My very first airplane flight was in December of 1969, ORD to LAX via Continental Airlines. (On the day that the first 707 jet was to land at O'Hare International Airport, I went outside of our family home and stood on the suburban street to see it fly overhead and hear for the first time the noise that was to interrupt telephone conversations for years to come.) There is nothing that can compare to the takeoff I experienced at 20 years old. The power of the engines, as we accelerated down the runway, seemed to cause the very air to vibrate. In all of the flights that have followed, I have searched in vain for that first thrill of being airborne. As passengers in coach, we were treated to lavish service, hot meals, and cocktails for a minimum charge. The stewardesses (only young, attractive, single women at that time) were attentive and solicitous of our comfort, offering pillows and blankets and more cocktails.
Today I use FF miles to upgrade from coach when flying long distances. Flying first class from Palm Springs to Boston last year, the service was not quite as good as it used to be in coach, but the cocktails are free. (Okay, not really free, but included in the first class airfare.)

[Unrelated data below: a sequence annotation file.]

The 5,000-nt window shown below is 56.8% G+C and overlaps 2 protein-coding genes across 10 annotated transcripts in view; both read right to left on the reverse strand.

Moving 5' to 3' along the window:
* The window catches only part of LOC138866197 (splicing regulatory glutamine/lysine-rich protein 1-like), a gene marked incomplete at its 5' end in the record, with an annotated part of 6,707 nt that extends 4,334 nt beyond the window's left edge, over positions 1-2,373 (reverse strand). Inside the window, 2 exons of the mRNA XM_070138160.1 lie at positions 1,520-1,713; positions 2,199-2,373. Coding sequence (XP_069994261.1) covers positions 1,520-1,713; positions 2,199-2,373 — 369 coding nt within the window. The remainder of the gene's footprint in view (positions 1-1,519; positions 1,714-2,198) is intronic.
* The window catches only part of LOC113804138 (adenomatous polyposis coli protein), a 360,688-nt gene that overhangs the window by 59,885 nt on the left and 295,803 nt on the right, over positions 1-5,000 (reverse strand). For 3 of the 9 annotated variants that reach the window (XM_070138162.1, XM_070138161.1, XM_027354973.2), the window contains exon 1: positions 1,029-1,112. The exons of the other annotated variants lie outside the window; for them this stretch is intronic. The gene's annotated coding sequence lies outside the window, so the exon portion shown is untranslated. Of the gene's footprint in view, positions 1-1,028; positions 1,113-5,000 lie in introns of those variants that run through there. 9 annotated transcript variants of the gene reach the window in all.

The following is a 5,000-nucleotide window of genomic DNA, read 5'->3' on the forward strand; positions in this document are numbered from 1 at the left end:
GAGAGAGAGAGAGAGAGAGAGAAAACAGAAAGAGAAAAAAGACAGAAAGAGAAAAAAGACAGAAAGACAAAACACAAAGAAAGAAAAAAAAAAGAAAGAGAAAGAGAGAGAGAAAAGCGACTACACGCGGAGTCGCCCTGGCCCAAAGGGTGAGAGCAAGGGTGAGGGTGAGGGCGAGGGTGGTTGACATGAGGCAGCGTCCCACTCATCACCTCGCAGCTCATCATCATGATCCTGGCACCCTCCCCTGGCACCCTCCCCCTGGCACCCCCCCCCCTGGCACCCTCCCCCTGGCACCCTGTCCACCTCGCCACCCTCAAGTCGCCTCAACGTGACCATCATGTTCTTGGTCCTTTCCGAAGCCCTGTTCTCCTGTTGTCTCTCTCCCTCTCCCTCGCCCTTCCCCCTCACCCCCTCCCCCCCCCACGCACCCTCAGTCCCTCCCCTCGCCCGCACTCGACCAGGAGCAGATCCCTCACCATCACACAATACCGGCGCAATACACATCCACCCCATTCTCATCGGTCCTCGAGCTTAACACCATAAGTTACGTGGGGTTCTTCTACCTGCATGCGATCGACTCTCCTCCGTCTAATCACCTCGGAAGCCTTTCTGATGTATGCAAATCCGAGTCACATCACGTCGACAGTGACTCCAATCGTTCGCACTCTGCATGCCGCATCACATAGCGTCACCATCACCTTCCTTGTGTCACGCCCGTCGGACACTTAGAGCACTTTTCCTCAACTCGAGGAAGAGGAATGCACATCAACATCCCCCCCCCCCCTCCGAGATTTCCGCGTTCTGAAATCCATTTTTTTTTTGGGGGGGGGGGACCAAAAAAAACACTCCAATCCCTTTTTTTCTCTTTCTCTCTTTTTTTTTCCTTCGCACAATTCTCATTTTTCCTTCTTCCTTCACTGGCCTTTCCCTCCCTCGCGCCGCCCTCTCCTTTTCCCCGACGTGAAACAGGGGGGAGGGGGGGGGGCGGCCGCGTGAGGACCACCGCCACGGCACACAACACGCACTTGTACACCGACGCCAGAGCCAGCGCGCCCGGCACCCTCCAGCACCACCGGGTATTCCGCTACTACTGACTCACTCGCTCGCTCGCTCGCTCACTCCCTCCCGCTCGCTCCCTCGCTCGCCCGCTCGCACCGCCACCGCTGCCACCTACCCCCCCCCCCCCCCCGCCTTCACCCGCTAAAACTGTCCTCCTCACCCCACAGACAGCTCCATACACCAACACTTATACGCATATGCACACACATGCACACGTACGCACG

Travel, for me, has always been about the journey and rarely about the destination. So yes, I compare the seat pitch of different airlines and different seats within an airplane before booking a flight. (Seatguru.com) I read reviews of cruise ships and lust over pictures of accommodations on luxury airlines. And hunger for the glory days of travel.
There were no greater glory days of passenger air travel than when the Zepplins flew the skies. The trip from Frankfurt, Germany to Lakehurst, NJ took at least two days and change. If the weather dictated, it could take much longer as the airship navigated around storms when possible. The Hindenburg's final flight took over 77 hours. And while I could no more have afforded a berth on the Hindenburg than I can now afford a suite on Etihad Airlines, I can still stare at old photos and imagine what life on board must have been like for those able to pay the premium for a fast transatlantic voyage.
For an online experience of what it was like on the Hindenburg, go to Airships: The Hindenburg and other Zeppelins. There you will find the original passenger brochure from the Hindenburg, pictures to set the imagination soaring and journal entries from passengers and journalists. But reserve a large block of time as this website, run by Daniel Grossman, who has generously permitted the use of images from his site, is a treasure trove of all things airships.